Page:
Banks provide $45.8B in aid under mortgage settlement

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From the mortgage settlement, Washington received roughly $44 million in direct assistance funding to help homeowners. and the state distributed those funds to 13 nonprofit and governmental organizations to provide legal representation, mediation and counseling services; address blight; and offer direct relief to families, according to a written statement issued by the office of Bob Ferguson, the state's attorney general. The settlement also provided $24 million in direct cash assistance for states to distribute to families served by the five banks who were improperly foreclosed on between Jan. 1, 2008, through Dec. 31, 2011. Washington has received claims forms from borrowers eligible for these payments and expects to send the checks in May or June 2013. The nation's top mortgage banks also report they've assisted more than 12,000 families in Washington state with roughly $1.1 billion in gross assistance.

For assistance: Even if homeowners are offered relief through the national settlement, they will need the assistance of a housing counselor to complete the necessary paperwork. Families can contact a free housing counselor to assist them with mortgage issues by calling 877-894-HOME (4663).

Scam Alert: Borrowers should never pay for assistance with a home mortgage issue; housing counselors will assist you for free. If you feel you are a victim of a loan modification scam, please contact the state attorney general's office.

From the mortgage settlement, Washington received roughly $44 million in direct assistance funding to help homeowners. and the state distributed those funds to 13 nonprofit and governmental organizations to provide legal representation, mediation and counseling services; address blight; and offer direct relief to families, according to a written statement issued by the office of Bob Ferguson, the state’s attorney general. The settlement also provided $24 million in direct cash assistance for states to distribute to families served by the five banks who were improperly foreclosed on between Jan. 1, 2008, through Dec. 31, 2011. Washington has received claims forms from borrowers eligible for these payments and expects to send the checks in May or June 2013. The nation’s top mortgage banks also report they’ve assisted more than 12,000 families in Washington state with roughly $1.1 billion in gross assistance.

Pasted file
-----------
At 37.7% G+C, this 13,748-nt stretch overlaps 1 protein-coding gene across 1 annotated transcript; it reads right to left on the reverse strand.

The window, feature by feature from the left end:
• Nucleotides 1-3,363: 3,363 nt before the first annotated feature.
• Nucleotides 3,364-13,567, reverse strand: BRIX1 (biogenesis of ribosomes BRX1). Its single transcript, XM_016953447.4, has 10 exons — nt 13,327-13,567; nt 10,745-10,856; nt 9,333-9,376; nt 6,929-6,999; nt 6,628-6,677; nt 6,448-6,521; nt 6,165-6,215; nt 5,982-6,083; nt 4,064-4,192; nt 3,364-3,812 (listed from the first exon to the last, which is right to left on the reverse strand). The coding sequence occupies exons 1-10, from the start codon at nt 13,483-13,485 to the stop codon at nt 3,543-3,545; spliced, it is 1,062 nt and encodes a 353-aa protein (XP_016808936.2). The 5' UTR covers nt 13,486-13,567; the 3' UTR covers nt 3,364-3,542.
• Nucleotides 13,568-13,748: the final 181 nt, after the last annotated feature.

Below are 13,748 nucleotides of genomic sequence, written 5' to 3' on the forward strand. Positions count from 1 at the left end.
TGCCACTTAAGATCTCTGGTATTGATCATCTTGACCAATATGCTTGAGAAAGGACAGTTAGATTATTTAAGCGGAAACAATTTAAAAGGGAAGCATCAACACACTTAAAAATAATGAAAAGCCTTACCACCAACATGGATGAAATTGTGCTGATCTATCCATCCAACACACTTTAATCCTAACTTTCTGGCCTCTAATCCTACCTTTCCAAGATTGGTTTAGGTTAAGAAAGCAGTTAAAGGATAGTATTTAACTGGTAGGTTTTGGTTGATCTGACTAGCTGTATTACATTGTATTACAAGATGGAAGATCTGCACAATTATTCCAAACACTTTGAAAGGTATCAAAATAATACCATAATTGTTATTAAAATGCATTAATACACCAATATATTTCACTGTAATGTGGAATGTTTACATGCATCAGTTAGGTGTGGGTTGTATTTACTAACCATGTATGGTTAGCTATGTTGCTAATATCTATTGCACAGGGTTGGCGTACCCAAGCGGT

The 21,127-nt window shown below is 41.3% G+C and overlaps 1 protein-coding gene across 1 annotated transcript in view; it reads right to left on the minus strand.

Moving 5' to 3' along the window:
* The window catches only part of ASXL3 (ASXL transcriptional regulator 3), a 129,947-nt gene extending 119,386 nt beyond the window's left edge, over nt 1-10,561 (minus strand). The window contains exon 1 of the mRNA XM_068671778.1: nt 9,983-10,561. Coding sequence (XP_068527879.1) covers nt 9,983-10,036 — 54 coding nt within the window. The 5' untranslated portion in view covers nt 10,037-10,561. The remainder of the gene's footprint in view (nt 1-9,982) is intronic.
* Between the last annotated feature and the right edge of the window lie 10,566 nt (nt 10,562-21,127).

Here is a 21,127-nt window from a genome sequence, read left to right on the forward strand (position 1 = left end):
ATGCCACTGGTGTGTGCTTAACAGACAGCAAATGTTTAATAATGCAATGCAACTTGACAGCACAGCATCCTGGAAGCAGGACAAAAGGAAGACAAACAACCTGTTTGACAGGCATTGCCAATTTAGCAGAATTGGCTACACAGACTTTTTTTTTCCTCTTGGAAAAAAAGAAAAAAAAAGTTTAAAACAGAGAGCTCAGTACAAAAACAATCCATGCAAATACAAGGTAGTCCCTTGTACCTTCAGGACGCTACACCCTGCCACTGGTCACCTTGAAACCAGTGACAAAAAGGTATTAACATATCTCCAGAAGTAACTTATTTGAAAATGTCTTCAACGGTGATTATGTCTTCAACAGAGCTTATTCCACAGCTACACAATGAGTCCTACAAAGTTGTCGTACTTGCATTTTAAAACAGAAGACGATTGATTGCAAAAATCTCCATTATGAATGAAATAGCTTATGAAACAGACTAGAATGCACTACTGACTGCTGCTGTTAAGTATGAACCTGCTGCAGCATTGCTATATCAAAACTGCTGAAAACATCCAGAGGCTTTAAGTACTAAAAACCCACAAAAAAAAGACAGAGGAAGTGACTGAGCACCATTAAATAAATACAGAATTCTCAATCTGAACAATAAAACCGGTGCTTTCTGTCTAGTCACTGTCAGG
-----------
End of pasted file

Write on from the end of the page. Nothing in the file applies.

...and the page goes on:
For assistance: Even if homeowners are offered relief through the national settlement, they will need the assistance of a housing counselor to complete the necessary paperwork. Families can contact a free housing counselor to assist them with mortgage issues by calling 877-894-HOME (4663).

Scam Alert: Borrowers should never pay for assistance with a home mortgage issue; housing counselors will assist you for free. If you feel you are a victim of a loan modification scam, please contact the state attorney general’s office.

WASHINGTON — More than half a million consumers have received a total of $45.8 billion in aid from the five largest banks as part of a national mortgage settlement struck last year between big banks and state and federal officials, the monitor of the agreement reported Thursday.

The figures are for assistance from March 1 through Dec. 31 and include trial reductions in mortgage payments that had not been converted into permanent modifications, according to the Office of Mortgage Settlement Oversight.

“I believe we have made progress, particularly as it relates to consumer relief, but I know from my regular conversations with advocates across the nation that the banks and I have much more work to do on behalf of borrowers,” said Joseph Smith Jr., a former North Carolina banking commissioner who is serving as the deal’s monitor.

The relief is part of a settlement that was struck a year ago by 49 state attorneys general, several federal agencies and the nation’s five largest mortgage servicers: Bank of America Corp., JPMorgan Chase & Co., Wells Fargo & Co., Citigroup Inc. and Ally Financial Inc.

Under the $25 billion settlement, servicers were required to provide $20 billion in relief to consumers, with different types of relief getting different amounts of credit toward that figure. Because the servicers get less than a dollar’s worth of credit for each dollar in relief, consumers have received more than $20 billion in relief. A separate $5 billion under the agreement went to states, primarily for foreclosure prevention programs.

The settlement resolved investigations into allegations the financial institutions had used flawed paperwork and other faulty practices to foreclose on homes.